There are arguably two main factors that will, and already have, destabilised the SNP’s push for a second term at Holyrood.

These are:
(1) The perception that the SNP failed to address the financial crisis with the appropriate rhetoric, language and policies.
(2) The release of Lockerbie bomber Abdelbasset Al-Megrahi.

The party has noone to blame for the former electoral liability with Salmond’s ‘spivs and speculators’ line still painfully cringeworthy, particularly when set against the pragmatic backroom manoeuvres from Gordon Brown that assisted HBOS being bought over by Lloyds and saving Scottish (and UK) jobs.

For the latter, the SNP still has a battle on its hands and, as the latest Wikileaks revelation on the matter shows, it is around other backroom manoeuvres from then Prime Minister Gordon Brown that a public discussion over Megrahi, and scrutiny into the events leading up to the release, remains outstanding.

The Sunday Telegraph has revealed tonight that “Britain helped Libya secure Megrahi release” and that the Middle East and North Africa Minister assured the Libyans that the Prime Minister did not want Megrahi to die in prison. Even the fact that UK Government Minister provided legal advice to Libya regarding how Megrahi could be released on compassionate grounds is highly concerning in light of the furious reaction that we witnessed after Kenny MacAskill made his decision.

I remain of the view that any civilised society does not keep dying people incarcerated but that view was probably in the minority amongst the Scottish public, a fact that Iain Gray exploited at the time with his assurance that “if I had been First Minister, Megrahi would not have been released”. An easy hit from the Labour leader at the time, but how that statement sits against evidence that seems to point to Labour helping Megrahi be released from prison deserves consideration.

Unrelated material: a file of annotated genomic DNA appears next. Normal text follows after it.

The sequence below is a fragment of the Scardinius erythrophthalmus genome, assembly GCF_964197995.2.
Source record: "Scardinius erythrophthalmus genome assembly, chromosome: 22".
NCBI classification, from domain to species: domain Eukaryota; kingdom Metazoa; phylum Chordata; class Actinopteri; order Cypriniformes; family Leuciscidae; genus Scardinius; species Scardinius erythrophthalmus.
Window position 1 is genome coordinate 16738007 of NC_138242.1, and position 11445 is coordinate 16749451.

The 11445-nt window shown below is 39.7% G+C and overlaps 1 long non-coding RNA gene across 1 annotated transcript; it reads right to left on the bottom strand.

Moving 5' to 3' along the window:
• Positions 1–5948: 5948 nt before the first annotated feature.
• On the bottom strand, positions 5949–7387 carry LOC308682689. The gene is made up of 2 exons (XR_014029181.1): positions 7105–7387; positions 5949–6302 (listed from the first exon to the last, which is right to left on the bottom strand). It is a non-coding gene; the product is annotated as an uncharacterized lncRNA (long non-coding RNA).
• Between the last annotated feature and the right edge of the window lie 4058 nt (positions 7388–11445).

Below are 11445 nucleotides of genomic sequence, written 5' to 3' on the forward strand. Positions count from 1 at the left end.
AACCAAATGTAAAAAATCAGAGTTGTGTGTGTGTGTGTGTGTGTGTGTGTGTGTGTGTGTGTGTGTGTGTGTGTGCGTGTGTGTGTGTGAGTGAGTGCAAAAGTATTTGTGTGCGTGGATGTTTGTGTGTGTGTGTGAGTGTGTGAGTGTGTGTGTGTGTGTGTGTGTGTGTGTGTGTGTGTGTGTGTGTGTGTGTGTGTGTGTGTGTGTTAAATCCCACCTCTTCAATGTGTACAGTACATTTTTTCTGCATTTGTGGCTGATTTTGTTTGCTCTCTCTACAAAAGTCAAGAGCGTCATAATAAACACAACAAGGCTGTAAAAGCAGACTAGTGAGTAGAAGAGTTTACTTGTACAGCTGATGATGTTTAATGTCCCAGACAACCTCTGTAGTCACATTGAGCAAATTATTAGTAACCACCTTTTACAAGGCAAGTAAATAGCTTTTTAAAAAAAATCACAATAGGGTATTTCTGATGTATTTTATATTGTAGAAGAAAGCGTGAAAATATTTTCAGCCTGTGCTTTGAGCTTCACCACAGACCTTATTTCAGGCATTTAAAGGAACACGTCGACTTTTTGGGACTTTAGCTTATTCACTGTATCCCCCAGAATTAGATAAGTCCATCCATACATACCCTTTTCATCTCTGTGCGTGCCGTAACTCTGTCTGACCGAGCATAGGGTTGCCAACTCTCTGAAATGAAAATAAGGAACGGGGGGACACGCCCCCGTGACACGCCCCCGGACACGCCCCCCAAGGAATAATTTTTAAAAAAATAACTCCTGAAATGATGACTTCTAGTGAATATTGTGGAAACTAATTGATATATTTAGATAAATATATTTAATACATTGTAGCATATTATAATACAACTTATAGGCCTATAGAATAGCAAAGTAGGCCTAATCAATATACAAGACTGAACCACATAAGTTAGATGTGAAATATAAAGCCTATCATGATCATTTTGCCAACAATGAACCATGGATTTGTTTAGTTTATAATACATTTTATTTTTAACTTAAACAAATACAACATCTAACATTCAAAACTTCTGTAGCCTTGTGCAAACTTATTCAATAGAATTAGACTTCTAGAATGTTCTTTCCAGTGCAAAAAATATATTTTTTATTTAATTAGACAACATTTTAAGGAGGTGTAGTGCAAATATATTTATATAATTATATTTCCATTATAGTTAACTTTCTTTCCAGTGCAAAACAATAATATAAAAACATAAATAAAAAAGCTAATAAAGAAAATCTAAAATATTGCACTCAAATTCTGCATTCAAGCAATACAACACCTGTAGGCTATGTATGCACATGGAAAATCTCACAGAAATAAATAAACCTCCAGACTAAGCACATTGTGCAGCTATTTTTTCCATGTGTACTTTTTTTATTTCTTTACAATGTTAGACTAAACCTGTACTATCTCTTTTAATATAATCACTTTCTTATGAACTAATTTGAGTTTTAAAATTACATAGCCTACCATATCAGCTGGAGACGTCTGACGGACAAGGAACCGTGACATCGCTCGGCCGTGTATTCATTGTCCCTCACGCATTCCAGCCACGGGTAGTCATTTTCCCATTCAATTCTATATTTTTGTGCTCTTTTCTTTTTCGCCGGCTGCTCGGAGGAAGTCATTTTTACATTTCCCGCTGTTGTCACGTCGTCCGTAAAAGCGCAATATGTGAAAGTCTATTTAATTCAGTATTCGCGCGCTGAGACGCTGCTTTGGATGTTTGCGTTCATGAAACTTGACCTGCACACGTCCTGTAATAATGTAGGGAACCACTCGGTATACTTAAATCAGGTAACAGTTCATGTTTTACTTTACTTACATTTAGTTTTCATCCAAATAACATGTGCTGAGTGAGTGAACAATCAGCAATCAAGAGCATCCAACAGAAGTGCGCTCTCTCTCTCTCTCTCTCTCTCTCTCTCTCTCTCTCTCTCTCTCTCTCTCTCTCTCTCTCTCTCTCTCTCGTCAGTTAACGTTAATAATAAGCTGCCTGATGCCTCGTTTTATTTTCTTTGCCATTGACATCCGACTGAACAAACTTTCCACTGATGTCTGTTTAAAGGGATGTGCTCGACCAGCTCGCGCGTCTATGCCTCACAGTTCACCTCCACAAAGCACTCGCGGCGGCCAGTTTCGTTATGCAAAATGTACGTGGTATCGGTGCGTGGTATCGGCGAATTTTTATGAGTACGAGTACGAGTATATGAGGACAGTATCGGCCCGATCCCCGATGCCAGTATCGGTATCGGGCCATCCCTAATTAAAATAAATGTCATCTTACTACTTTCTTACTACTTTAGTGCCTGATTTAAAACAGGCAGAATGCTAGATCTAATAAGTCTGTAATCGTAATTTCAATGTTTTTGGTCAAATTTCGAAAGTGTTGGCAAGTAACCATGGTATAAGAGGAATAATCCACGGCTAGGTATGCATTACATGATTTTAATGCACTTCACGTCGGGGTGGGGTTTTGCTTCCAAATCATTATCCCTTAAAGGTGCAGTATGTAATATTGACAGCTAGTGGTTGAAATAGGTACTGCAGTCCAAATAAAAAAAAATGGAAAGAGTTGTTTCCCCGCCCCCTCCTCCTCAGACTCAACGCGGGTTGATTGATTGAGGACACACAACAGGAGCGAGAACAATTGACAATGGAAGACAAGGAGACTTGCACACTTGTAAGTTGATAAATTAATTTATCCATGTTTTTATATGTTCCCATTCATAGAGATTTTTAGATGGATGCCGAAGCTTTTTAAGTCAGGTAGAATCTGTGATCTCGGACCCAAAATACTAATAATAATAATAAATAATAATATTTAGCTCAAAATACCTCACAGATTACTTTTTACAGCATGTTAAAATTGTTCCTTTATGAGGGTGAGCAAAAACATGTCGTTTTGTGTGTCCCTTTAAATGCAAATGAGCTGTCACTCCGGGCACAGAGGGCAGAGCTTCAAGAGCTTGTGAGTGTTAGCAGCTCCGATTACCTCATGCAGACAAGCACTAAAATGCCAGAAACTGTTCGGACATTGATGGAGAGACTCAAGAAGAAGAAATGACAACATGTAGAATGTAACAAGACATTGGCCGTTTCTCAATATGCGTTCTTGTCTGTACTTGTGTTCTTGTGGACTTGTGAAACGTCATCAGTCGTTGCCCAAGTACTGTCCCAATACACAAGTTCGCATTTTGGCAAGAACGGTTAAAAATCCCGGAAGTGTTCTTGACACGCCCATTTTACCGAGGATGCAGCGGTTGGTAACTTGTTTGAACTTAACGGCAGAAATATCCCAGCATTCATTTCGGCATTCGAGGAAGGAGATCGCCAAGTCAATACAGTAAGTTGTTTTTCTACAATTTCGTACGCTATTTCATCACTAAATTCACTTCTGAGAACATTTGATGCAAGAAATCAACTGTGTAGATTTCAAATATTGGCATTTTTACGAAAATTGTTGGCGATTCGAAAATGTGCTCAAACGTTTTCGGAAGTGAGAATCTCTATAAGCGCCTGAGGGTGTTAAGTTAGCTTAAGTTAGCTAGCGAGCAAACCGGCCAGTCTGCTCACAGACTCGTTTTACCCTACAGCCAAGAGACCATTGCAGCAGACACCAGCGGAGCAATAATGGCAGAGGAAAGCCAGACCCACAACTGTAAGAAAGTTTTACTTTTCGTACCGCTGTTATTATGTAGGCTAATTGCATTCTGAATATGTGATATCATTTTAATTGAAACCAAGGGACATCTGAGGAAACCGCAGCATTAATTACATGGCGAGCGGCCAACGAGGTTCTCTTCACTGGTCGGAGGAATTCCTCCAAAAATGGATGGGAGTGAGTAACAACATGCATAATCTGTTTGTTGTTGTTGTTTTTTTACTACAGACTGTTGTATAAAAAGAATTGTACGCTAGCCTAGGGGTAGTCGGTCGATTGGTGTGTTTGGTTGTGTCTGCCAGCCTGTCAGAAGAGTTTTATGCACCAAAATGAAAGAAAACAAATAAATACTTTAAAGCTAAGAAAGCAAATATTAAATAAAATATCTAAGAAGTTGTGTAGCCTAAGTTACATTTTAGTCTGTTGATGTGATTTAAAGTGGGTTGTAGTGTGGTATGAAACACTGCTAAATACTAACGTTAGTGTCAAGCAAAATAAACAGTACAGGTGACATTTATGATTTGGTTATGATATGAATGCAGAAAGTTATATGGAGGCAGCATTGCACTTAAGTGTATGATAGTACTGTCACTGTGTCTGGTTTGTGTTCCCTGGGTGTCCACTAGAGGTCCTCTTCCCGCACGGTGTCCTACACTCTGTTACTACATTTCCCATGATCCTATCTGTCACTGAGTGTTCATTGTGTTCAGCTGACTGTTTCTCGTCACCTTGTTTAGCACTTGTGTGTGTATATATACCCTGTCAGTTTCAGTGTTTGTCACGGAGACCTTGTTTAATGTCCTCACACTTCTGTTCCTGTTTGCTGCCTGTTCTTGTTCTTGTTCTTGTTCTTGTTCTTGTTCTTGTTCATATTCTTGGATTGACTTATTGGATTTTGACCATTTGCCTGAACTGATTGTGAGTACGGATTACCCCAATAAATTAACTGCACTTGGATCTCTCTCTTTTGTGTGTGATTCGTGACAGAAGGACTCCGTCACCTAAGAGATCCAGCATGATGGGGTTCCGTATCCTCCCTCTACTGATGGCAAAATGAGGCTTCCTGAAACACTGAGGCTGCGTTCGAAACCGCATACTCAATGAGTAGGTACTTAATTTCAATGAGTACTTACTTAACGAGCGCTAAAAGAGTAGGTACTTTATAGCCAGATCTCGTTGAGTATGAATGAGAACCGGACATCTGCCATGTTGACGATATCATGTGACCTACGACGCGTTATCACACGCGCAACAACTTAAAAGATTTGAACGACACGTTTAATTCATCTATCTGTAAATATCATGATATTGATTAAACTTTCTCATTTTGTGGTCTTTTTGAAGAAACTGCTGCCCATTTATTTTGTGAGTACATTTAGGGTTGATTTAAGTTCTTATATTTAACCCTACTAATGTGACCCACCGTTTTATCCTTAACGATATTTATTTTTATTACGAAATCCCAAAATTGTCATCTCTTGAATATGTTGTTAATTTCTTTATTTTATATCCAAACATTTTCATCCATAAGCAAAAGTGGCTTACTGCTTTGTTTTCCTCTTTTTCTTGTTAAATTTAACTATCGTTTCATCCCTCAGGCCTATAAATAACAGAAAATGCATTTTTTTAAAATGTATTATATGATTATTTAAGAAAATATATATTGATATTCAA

Anyone who disagrees with MacAskill’s decision are of course still welcome to do so and perhaps it was the wrong decision. However, who is more to blame, the person who was legally obligated to come to that decision or individuals who tried to move events in that direction?

The whole furore regarding Megrahi got very old very quickly, and I’m sure it would do again if the same press hysteria was to reemerge. However, if one party is being hung out to dry while another party that facilitated the decision that caused the outrage is getting away with it scot free, then perhaps the whole issue needs to be revisited and any blame or disappointment be apportioned more appropriately across a highly judgemental Scottish electorate.